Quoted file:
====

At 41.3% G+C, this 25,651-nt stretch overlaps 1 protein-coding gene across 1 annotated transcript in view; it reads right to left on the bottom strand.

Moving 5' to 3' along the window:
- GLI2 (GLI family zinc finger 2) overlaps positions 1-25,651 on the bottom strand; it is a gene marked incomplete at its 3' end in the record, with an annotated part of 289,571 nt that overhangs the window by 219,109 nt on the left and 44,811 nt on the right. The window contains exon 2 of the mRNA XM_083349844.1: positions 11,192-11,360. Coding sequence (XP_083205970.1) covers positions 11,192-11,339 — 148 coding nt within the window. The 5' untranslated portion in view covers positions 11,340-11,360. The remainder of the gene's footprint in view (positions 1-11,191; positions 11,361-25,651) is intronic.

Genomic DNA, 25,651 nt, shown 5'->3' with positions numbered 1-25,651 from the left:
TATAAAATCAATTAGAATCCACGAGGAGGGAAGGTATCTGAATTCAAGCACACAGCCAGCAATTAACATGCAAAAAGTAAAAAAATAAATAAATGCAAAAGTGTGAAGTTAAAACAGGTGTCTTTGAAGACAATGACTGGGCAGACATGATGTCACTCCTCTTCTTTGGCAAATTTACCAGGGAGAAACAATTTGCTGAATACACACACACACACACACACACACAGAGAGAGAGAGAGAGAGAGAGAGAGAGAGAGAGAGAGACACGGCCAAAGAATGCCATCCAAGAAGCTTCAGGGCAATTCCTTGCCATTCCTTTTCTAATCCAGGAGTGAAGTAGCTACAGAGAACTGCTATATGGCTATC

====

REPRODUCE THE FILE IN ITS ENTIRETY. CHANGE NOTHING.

At 41.3% G+C, this 25,651-nt stretch overlaps 1 protein-coding gene across 1 annotated transcript in view; it reads right to left on the bottom strand.

Moving 5' to 3' along the window:
- GLI2 (GLI family zinc finger 2) overlaps positions 1-25,651 on the bottom strand; it is a gene marked incomplete at its 3' end in the record, with an annotated part of 289,571 nt that overhangs the window by 219,109 nt on the left and 44,811 nt on the right. The window contains exon 2 of the mRNA XM_083349844.1: positions 11,192-11,360. Coding sequence (XP_083205970.1) covers positions 11,192-11,339 — 148 coding nt within the window. The 5' untranslated portion in view covers positions 11,340-11,360. The remainder of the gene's footprint in view (positions 1-11,191; positions 11,361-25,651) is intronic.

Genomic DNA, 25,651 nt, shown 5'->3' with positions numbered 1-25,651 from the left:
TATAAAATCAATTAGAATCCACGAGGAGGGAAGGTATCTGAATTCAAGCACACAGCCAGCAATTAACATGCAAAAAGTAAAAAAATAAATAAATGCAAAAGTGTGAAGTTAAAACAGGTGTCTTTGAAGACAATGACTGGGCAGACATGATGTCACTCCTCTTCTTTGGCAAATTTACCAGGGAGAAACAATTTGCTGAATACACACACACACACACACACACACAGAGAGAGAGAGAGAGAGAGAGAGAGAGAGAGAGAGAGACACGGCCAAAGAATGCCATCCAAGAAGCTTCAGGGCAATTCCTTGCCATTCCTTTTCTAATCCAGGAGTGAAGTAGCTACAGAGAACTGCTATATGGCTATC